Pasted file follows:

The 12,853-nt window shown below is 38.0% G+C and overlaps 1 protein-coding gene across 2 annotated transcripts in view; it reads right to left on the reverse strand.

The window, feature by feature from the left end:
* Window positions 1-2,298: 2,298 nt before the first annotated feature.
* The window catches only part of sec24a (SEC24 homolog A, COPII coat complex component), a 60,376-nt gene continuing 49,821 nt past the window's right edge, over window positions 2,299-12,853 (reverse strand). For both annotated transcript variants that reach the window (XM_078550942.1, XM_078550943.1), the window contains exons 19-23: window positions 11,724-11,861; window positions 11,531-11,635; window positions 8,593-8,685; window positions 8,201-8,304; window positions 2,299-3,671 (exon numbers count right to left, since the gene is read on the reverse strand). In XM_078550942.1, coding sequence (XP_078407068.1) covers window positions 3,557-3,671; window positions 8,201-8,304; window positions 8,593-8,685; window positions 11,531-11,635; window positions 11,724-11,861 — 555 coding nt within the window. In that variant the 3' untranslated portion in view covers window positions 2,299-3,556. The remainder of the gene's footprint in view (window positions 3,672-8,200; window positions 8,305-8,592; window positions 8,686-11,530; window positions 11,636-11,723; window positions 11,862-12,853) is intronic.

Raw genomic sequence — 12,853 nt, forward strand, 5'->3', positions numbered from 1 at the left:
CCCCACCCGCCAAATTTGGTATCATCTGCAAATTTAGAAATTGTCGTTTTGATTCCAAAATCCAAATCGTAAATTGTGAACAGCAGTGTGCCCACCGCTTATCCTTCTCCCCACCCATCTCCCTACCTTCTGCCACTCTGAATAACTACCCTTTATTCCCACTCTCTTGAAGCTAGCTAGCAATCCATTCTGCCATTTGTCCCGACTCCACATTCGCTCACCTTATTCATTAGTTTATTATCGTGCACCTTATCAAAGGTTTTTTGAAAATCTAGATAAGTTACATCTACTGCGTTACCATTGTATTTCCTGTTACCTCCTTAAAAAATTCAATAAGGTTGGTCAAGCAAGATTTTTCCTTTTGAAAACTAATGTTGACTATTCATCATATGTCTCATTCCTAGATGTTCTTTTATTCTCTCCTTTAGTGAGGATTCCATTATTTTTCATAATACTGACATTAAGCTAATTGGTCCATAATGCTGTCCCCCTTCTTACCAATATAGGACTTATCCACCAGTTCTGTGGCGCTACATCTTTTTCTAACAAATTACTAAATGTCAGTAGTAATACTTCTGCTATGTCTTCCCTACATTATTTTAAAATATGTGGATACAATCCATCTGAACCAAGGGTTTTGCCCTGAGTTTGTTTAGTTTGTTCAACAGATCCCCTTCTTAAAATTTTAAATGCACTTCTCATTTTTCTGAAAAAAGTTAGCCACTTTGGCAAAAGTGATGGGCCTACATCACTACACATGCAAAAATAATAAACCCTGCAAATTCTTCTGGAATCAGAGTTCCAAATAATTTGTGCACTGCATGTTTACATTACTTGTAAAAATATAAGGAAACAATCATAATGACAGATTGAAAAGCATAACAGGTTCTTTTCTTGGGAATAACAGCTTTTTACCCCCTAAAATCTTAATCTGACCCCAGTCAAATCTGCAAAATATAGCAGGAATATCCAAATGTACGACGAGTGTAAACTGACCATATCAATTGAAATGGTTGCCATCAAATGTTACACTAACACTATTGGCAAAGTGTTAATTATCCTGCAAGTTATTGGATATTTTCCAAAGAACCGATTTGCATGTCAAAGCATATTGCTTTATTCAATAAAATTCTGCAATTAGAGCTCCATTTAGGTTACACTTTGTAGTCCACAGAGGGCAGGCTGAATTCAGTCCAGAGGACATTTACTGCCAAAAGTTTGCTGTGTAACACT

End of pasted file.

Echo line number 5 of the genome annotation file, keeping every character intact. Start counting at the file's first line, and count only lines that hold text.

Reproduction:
Raw genomic sequence — 12,853 nt, forward strand, 5'->3', positions numbered from 1 at the left: